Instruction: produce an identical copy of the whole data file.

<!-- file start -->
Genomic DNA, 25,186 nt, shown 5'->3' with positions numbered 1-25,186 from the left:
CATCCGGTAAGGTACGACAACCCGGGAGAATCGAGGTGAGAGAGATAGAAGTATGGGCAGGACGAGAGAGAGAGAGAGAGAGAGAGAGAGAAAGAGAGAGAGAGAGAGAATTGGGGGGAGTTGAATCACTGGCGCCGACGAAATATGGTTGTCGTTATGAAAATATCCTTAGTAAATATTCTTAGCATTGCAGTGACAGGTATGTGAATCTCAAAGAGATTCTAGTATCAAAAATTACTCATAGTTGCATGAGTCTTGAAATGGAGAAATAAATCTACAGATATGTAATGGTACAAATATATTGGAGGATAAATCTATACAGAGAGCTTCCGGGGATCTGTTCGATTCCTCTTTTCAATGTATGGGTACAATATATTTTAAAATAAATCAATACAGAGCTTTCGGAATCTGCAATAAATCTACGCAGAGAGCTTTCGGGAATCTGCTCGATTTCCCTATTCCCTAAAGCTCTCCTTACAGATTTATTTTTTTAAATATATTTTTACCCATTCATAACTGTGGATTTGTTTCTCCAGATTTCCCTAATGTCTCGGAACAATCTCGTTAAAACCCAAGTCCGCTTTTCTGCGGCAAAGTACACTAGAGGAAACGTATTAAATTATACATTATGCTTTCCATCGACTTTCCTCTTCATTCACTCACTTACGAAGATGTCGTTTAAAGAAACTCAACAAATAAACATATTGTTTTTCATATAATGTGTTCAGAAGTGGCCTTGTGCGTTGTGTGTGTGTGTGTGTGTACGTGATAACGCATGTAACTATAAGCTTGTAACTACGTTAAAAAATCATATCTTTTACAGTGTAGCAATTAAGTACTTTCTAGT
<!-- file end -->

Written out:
Genomic DNA, 25,186 nt, shown 5'->3' with positions numbered 1-25,186 from the left:
CATCCGGTAAGGTACGACAACCCGGGAGAATCGAGGTGAGAGAGATAGAAGTATGGGCAGGACGAGAGAGAGAGAGAGAGAGAGAGAGAGAAAGAGAGAGAGAGAGAGAATTGGGGGGAGTTGAATCACTGGCGCCGACGAAATATGGTTGTCGTTATGAAAATATCCTTAGTAAATATTCTTAGCATTGCAGTGACAGGTATGTGAATCTCAAAGAGATTCTAGTATCAAAAATTACTCATAGTTGCATGAGTCTTGAAATGGAGAAATAAATCTACAGATATGTAATGGTACAAATATATTGGAGGATAAATCTATACAGAGAGCTTCCGGGGATCTGTTCGATTCCTCTTTTCAATGTATGGGTACAATATATTTTAAAATAAATCAATACAGAGCTTTCGGAATCTGCAATAAATCTACGCAGAGAGCTTTCGGGAATCTGCTCGATTTCCCTATTCCCTAAAGCTCTCCTTACAGATTTATTTTTTTAAATATATTTTTACCCATTCATAACTGTGGATTTGTTTCTCCAGATTTCCCTAATGTCTCGGAACAATCTCGTTAAAACCCAAGTCCGCTTTTCTGCGGCAAAGTACACTAGAGGAAACGTATTAAATTATACATTATGCTTTCCATCGACTTTCCTCTTCATTCACTCACTTACGAAGATGTCGTTTAAAGAAACTCAACAAATAAACATATTGTTTTTCATATAATGTGTTCAGAAGTGGCCTTGTGCGTTGTGTGTGTGTGTGTGTGTACGTGATAACGCATGTAACTATAAGCTTGTAACTACGTTAAAAAATCATATCTTTTACAGTGTAGCAATTAAGTACTTTCTAGT